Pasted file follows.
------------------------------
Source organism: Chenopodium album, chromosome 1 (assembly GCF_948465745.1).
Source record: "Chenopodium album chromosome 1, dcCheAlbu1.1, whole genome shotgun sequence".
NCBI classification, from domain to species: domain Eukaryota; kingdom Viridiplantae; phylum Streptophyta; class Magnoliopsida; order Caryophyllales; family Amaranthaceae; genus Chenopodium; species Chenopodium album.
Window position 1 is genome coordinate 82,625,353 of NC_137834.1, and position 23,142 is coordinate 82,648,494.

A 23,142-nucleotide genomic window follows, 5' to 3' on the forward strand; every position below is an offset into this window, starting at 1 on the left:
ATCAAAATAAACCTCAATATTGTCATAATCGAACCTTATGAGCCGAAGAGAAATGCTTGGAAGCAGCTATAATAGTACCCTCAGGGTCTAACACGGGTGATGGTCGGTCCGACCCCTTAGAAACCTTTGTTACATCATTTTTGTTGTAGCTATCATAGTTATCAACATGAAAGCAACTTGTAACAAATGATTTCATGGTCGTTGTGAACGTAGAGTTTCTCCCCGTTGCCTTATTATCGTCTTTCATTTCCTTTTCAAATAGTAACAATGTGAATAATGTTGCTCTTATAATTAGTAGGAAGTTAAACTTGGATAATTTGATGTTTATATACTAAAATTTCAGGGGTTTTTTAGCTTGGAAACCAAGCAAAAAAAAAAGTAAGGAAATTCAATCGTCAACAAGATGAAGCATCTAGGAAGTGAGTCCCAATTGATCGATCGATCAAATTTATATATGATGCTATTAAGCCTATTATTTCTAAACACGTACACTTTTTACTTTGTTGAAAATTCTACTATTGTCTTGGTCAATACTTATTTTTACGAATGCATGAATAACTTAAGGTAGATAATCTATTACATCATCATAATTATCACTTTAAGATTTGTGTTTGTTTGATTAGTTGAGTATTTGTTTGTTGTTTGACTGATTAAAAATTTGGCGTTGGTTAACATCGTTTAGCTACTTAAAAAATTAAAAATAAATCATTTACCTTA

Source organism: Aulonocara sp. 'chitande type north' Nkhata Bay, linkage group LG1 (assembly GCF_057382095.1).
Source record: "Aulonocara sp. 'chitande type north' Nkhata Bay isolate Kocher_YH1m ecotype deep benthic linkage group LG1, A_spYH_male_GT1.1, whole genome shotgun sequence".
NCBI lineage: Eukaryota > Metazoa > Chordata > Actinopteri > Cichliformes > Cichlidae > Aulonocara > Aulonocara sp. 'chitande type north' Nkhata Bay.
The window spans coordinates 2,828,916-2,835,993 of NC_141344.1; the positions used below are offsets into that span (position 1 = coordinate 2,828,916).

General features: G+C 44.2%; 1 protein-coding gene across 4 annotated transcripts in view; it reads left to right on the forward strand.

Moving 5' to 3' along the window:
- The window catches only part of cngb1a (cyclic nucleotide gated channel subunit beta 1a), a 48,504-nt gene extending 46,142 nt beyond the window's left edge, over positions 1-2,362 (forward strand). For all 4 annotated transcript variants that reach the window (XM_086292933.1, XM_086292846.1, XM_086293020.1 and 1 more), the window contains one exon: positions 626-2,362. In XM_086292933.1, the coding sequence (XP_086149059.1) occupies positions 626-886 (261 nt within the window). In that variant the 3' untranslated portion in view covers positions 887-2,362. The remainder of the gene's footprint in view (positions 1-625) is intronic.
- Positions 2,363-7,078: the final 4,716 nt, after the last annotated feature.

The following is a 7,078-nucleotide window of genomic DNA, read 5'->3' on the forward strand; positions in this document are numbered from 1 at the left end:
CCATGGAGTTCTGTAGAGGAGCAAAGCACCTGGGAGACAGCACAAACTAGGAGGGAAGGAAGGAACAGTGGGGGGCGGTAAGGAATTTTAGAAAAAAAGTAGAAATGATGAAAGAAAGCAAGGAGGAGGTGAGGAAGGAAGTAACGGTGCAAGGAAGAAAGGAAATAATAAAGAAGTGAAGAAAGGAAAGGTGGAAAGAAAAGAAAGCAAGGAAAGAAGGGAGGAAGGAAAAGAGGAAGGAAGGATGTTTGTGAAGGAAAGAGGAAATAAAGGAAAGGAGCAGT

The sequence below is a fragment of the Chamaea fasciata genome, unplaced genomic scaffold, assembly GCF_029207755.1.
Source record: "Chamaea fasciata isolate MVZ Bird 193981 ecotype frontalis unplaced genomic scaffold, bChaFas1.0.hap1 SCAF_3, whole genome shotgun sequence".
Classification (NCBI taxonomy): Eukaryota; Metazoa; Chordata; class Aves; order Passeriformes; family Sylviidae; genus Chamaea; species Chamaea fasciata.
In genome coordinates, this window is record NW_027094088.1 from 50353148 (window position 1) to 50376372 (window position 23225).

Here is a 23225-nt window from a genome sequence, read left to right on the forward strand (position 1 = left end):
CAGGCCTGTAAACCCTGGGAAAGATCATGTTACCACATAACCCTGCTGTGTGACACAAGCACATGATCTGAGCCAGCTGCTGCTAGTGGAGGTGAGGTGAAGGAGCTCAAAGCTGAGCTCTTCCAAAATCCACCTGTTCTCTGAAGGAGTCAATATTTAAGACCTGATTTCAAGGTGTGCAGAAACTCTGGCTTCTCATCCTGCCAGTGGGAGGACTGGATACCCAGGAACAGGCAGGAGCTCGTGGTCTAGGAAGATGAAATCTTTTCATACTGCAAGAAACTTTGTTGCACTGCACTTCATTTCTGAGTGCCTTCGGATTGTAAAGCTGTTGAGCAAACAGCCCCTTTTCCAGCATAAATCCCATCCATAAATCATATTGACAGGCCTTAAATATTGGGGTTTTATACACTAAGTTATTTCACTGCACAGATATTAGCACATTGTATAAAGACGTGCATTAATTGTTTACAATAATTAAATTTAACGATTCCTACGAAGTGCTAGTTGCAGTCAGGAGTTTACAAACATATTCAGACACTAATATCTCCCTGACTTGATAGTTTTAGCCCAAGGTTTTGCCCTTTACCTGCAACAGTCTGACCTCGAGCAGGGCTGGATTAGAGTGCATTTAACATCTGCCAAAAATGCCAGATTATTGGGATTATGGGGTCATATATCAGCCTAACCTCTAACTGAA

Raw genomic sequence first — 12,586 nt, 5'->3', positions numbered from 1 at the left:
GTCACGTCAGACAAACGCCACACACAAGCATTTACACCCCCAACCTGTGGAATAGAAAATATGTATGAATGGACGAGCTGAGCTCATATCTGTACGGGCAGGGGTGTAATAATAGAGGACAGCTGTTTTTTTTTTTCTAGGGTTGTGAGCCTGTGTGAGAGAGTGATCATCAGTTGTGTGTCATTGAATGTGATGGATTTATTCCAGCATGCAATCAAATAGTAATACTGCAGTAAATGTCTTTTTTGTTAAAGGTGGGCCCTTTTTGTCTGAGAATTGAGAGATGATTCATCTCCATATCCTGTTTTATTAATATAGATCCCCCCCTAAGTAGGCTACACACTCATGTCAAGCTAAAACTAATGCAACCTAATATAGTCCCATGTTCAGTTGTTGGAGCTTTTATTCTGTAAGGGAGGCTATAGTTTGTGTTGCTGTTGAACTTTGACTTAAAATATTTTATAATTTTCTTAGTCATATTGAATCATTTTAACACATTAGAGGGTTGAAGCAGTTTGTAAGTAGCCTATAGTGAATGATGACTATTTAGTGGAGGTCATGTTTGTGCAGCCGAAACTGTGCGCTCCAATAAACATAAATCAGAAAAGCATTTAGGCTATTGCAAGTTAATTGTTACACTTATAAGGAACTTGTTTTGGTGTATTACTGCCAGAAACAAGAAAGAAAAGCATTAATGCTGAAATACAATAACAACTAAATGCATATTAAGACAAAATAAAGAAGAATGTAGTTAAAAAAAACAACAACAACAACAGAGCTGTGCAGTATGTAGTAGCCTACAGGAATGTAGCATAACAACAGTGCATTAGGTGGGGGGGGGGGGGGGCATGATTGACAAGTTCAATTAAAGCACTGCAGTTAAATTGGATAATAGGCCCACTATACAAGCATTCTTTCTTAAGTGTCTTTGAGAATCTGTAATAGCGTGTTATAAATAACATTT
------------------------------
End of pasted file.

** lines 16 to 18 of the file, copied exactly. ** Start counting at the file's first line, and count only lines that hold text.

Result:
CCATGGAGTTCTGTAGAGGAGCAAAGCACCTGGGAGACAGCACAAACTAGGAGGGAAGGAAGGAACAGTGGGGGGCGGTAAGGAATTTTAGAAAAAAAGTAGAAATGATGAAAGAAAGCAAGGAGGAGGTGAGGAAGGAAGTAACGGTGCAAGGAAGAAAGGAAATAATAAAGAAGTGAAGAAAGGAAAGGTGGAAAGAAAAGAAAGCAAGGAAAGAAGGGAGGAAGGAAAAGAGGAAGGAAGGATGTTTGTGAAGGAAAGAGGAAATAAAGGAAAGGAGCAGT

The sequence below is a fragment of the Chamaea fasciata genome, unplaced genomic scaffold, assembly GCF_029207755.1.
Source record: "Chamaea fasciata isolate MVZ Bird 193981 ecotype frontalis unplaced genomic scaffold, bChaFas1.0.hap1 SCAF_3, whole genome shotgun sequence".